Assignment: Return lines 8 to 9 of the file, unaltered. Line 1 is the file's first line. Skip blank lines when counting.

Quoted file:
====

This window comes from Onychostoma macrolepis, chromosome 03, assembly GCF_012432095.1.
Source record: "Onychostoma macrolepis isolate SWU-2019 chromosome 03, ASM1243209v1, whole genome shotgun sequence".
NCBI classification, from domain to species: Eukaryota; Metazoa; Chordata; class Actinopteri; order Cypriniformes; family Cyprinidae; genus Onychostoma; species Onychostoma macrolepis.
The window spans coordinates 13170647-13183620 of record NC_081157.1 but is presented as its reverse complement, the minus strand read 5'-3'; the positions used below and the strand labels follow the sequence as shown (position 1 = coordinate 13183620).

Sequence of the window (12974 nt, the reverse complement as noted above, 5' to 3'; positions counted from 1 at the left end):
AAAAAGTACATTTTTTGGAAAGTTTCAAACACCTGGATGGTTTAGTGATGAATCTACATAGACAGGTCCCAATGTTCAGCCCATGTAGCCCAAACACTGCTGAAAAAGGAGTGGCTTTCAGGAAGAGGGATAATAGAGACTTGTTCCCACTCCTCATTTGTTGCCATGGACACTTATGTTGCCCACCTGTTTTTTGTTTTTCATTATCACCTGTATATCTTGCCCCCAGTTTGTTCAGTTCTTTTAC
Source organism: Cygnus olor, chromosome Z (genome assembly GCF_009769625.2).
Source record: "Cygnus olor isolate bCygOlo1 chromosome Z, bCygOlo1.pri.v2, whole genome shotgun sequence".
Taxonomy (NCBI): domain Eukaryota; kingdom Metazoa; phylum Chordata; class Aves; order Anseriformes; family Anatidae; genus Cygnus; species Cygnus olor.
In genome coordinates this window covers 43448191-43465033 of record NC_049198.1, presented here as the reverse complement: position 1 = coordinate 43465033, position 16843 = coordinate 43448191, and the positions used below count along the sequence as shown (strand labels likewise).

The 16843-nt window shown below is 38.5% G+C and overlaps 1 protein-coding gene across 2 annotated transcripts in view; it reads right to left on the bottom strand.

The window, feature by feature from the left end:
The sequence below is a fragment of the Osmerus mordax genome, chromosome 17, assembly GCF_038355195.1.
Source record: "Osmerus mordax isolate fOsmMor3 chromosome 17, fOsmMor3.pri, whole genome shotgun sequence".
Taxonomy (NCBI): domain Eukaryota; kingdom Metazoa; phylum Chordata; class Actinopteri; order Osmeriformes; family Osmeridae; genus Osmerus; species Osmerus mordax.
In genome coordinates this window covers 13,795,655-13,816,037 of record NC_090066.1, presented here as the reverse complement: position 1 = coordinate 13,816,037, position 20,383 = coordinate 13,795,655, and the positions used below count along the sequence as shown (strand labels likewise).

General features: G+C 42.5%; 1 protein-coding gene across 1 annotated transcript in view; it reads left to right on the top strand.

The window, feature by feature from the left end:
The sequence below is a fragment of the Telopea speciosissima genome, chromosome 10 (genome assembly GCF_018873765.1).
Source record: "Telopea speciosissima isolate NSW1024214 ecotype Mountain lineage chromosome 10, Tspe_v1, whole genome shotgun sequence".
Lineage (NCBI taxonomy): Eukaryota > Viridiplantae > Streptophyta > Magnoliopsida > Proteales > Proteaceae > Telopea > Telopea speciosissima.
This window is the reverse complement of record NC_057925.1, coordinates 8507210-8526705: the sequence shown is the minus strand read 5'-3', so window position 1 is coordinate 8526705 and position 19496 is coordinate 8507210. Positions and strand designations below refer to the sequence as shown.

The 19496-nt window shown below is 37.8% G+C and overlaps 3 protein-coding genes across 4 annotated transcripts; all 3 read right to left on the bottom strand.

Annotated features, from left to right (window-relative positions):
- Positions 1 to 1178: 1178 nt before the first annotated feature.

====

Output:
Source record: "Cygnus olor isolate bCygOlo1 chromosome Z, bCygOlo1.pri.v2, whole genome shotgun sequence".
Taxonomy (NCBI): domain Eukaryota; kingdom Metazoa; phylum Chordata; class Aves; order Anseriformes; family Anatidae; genus Cygnus; species Cygnus olor.